Issues of the Lavon Affair
To the Editor:
In his article [“The Lavon Affair,” February], Mr. Abramov has succeeded in giving a detailed picture of the events that led to the present political crisis in Israel. Yet on the whole, his presentation is superficial, if not misleading. . . .
Mr. Abramov, himself a political figure in Israel, has of course the full right to believe that “provided the étatist tendencies of some of the younger set are kept in check . . . it is reasonable to anticipate the eclipse of the Histadrut . . . and a consequent strengthening of the democratic process in the country.” But even Mr. Abramov’s own party, though it desires the eclipse of the Histadrut, did not dare suggest that the victory of the étatists over the defenders of the “Histadrut’s hegemony” was a guarantee for democracy. The party believed that free enterprise—or the eclipse of the Histadrut—might help maintain economic prosperity in Israel (though some would argue that this “prosperity” is not shared by more than half of the population and depends upon foreign resources which are probably temporary). . . . Moreover, Mr. Abramov did not even mention several of the issues which were so vehemently discussed by almost all who participated in the debate about Lavon: the question of whether or not the Israeli army, or the defense of Israel, should remain taboo, beyond public control and criticism. . .; the extent of Mr. Ben Gurion’s privilege to force his dictat upon his party, the Knesset, or the government, in the name of defense needs which necessarily excluded discussion; the question of étatist interests . . . over all other causes, moral principles, voluntary organizations, etc. . . .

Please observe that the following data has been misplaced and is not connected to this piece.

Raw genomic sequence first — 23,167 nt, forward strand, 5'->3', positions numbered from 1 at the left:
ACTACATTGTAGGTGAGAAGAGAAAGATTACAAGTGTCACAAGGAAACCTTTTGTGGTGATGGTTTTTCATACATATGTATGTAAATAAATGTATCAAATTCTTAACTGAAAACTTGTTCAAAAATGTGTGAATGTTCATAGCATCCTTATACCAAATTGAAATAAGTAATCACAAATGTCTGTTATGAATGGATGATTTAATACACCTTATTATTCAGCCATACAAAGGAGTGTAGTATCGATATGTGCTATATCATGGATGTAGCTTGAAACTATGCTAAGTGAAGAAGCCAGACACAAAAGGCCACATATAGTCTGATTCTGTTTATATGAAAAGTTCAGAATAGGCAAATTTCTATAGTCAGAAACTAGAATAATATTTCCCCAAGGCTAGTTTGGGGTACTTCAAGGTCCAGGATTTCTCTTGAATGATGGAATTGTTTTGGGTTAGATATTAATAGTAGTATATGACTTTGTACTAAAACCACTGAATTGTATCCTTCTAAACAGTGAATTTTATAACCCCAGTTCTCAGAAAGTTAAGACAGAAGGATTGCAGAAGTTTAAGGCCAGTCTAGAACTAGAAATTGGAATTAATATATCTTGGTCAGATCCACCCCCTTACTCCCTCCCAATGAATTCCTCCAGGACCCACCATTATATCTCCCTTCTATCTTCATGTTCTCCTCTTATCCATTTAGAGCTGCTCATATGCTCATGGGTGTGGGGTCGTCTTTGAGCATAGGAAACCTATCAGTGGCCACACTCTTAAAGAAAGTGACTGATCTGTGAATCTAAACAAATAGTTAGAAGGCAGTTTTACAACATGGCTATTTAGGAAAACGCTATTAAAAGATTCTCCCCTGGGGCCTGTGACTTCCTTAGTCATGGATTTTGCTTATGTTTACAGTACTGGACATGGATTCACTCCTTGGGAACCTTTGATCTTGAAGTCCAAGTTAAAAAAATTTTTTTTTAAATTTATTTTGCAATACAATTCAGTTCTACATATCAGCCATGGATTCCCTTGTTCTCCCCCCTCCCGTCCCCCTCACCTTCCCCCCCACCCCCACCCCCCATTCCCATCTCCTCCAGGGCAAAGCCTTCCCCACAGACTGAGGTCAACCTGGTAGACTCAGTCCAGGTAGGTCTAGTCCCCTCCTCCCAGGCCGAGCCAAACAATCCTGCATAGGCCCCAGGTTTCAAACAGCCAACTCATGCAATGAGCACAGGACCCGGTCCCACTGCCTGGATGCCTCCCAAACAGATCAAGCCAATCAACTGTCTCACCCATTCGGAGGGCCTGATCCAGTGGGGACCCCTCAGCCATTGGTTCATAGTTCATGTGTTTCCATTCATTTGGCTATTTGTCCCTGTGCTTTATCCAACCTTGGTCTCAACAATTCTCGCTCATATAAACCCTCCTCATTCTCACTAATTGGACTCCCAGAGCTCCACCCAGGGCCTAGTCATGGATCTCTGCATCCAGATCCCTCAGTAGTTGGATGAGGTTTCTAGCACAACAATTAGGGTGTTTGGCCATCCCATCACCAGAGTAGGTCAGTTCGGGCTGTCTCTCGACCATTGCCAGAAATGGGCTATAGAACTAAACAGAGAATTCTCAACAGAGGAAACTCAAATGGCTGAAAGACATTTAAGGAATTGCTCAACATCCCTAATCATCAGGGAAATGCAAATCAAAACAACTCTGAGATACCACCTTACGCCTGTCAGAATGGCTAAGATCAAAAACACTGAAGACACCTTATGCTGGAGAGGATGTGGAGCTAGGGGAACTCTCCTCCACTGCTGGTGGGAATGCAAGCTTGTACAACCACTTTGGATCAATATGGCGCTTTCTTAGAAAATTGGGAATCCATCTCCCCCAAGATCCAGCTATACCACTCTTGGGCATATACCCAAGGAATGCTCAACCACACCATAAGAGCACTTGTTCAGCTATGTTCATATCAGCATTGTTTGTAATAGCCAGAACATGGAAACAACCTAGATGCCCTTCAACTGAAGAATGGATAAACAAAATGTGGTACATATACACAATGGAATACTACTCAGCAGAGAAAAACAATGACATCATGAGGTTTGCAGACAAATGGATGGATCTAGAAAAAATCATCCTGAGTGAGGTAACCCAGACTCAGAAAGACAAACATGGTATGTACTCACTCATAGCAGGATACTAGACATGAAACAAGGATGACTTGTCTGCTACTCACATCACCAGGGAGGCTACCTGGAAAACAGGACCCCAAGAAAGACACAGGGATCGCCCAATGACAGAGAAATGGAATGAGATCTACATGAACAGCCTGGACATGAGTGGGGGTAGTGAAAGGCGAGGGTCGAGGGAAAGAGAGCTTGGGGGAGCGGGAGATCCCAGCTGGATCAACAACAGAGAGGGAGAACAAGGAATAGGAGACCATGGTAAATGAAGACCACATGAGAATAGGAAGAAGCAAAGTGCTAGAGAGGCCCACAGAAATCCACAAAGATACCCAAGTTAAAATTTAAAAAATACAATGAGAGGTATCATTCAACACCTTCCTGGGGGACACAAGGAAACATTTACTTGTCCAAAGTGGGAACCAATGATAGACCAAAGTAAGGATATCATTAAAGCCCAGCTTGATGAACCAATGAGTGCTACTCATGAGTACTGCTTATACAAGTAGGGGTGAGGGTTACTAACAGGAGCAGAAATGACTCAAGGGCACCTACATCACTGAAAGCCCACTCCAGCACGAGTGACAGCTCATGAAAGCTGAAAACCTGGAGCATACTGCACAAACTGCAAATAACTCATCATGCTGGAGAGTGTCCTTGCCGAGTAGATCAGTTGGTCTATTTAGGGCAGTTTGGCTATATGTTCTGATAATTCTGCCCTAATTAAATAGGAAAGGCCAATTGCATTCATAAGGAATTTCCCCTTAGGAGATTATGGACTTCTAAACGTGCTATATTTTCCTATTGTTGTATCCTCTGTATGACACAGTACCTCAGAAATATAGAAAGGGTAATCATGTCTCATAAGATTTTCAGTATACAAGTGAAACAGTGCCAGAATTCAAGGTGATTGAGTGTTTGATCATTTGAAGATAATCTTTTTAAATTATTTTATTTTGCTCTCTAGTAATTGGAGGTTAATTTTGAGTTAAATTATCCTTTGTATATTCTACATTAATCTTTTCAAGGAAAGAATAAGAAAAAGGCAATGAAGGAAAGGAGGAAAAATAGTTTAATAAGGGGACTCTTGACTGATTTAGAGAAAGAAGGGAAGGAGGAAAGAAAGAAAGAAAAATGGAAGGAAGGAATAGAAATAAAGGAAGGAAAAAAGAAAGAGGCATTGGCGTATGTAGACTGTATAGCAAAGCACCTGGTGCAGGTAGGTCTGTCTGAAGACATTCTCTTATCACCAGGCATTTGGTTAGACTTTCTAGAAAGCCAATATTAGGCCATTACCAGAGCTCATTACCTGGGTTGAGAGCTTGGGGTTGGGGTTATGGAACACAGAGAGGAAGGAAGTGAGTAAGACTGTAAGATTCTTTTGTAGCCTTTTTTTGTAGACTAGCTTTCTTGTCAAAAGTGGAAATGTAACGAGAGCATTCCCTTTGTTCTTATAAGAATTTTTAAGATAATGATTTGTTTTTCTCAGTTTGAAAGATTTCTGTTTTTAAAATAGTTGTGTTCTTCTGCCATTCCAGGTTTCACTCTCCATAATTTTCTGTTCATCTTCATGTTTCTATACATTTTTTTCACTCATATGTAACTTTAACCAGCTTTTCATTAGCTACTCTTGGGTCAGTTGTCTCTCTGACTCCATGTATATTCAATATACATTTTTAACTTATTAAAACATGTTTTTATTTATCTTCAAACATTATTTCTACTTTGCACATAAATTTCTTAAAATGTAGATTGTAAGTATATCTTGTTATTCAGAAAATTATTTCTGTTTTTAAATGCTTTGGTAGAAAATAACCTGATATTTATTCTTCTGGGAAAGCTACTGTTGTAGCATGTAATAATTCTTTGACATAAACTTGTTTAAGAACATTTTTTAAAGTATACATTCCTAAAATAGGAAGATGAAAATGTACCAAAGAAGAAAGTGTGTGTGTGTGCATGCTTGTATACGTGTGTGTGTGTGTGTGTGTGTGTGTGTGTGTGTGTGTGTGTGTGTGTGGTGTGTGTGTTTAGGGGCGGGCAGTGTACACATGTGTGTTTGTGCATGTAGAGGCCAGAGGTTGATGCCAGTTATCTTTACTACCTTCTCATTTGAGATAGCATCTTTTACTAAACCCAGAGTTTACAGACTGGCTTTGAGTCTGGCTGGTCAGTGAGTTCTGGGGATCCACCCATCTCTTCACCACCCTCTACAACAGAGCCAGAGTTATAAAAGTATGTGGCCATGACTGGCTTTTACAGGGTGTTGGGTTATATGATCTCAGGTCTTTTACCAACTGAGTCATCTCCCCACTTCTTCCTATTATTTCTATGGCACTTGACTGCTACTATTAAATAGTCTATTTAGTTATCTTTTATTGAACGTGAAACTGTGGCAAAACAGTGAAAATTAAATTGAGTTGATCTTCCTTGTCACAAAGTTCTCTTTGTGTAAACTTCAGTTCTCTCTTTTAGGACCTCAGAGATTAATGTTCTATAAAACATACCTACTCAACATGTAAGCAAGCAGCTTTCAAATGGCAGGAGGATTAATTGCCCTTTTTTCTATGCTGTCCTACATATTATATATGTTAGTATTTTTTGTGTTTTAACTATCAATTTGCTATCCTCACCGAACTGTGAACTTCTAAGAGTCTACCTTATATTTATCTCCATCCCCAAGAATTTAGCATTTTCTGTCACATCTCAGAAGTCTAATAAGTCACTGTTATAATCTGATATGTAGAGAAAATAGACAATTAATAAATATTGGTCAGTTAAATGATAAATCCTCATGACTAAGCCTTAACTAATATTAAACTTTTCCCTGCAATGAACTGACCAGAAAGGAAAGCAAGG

Kiryat Tivon, Israel